“What distinguishes our university from most other universities in Turkey is its rather anti-hierarchical, horizontal organisation where the rector – despite the almost limitless authority granted by a post-military coup law for higher education – does not execute those powers,” she said.
“We do not want to become one of those places where you can only do research and get promoted if you keep silent and obedient while trying to retain good relations with the rector as a power figure. We are not used to such an authoritarian way of rule.”
Mungan, who was among five female Bogazici academics targeted by pro-government media, added the protests were “not just a struggle for our own university, but a general struggle for democratic, autonomous and free universities”.
Her comments were echoed by history student Sayin, who said Turkey’s universities “lack the fundamental autonomy needed to function as places of learning”.
The resilience of the protests in the face of arrests – the interior ministry on Thursday said 528 people have been arrested across 38 provinces – has been marked by the students’ refusal to back down.
“Courage spreads like an epidemic,” Sayin said. “When you see other students acting courageously, taking risks and standing their ground, it gives you strength.”
For Erdogan, the demonstrations have become a headache as well as an opportunity, according to analysts.
“It’s turned into an embarrassing controversy for Erdogan,” said Berk Esen, assistant professor of political science at Istanbul’s Sabanci University. “I don’t think he expected the resistance against his appointed rector to be this strong.
“It’s certainly a surprise because since 2016 Erdogan has appointed so many rectors who, like Bulu, were pro-[AK Party] people, even former [AK Party] MPs. This happened at Bogazici in 2016 but that guy was already a faculty member, which was why many other faculty members accepted it because they were worried Erdogan would appoint someone from outside.”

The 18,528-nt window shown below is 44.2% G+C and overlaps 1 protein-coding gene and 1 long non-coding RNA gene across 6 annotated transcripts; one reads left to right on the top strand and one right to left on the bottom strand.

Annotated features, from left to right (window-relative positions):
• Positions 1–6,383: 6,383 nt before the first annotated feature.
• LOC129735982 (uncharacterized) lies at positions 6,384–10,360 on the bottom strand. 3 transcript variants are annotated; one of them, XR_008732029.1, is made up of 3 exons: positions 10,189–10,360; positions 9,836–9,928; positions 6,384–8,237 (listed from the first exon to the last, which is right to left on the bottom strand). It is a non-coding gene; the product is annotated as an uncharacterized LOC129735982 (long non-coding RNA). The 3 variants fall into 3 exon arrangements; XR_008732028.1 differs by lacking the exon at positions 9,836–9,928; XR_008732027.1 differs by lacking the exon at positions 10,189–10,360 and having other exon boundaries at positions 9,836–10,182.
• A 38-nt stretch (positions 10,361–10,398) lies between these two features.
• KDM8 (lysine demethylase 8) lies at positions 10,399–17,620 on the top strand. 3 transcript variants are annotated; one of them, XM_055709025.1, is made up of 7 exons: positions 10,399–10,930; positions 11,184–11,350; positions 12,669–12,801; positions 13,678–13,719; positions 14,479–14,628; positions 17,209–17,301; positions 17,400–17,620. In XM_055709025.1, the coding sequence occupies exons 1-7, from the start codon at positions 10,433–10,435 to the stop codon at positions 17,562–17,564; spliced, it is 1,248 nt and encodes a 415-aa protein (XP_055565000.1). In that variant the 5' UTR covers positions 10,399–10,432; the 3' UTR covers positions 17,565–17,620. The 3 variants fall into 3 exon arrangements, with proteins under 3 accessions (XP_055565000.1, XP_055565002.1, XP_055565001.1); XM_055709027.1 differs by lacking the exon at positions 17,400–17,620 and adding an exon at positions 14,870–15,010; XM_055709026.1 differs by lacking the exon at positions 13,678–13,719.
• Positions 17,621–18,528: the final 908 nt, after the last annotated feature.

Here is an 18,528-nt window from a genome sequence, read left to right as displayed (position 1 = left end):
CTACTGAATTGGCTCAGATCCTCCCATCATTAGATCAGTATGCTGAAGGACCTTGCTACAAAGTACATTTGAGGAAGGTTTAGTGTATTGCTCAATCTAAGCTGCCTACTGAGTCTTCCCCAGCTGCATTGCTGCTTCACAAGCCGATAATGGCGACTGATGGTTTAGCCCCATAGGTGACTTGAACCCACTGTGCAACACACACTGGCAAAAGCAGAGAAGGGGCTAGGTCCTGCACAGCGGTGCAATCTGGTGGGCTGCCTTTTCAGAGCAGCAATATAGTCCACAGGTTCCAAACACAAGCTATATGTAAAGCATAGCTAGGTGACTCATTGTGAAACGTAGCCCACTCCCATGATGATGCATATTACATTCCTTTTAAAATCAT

After stoking controversy over the Kaaba artwork, the government “doesn’t have anything else it can do” to win over public opinion, he added.
Ozgur Unluhisarcikli, director of the German Marshall Fund in Ankara, said highlighting supposed attacks on religion had allowed Erdogan to boost his party’s credentials and try to co-opt the Saadet opposition party.
By “triggering cultural wars … Erdogan is forcing Saadet to make a choice, like this whole episode about turning the protests at Bogazici into an issue about LGBTI groups insulting Islam”, he said.
“This is how the discussion is being framed and it’s difficult for Saadet to side with the opposition.”
Despite the protests and the refusal of academic staff to work with him, Bulu has rejected calls for his resignation – the students’ key demand.
Meanwhile, the protests have dominated news headlines and propelled some students, such as Seyma Altundal, into the spotlight. She said she had been beaten and her headscarf dislodged by police when she was arrested on Monday.
“We’re here because we know our rights and we’re not afraid to express them,” she said after her release on Wednesday night. “We’re not here because we’re servants to the state, but because we’re servants to God and we know he’s the only authority.”
Turkish universities, particularly high-profile public institutions such as Bogazici and the Middle East Technical University in Ankara, have a long tradition as hotbeds of political activism dating to the 1960s.
These traditions even extend to police not being allowed on campus without the permission of the university rector.
“As a university, it has been our ambition that all of Turkey becomes a place like ours,” said Mungan. “The most important thing we tell our graduating students is to never give up the standards to which they have been trained at our school.”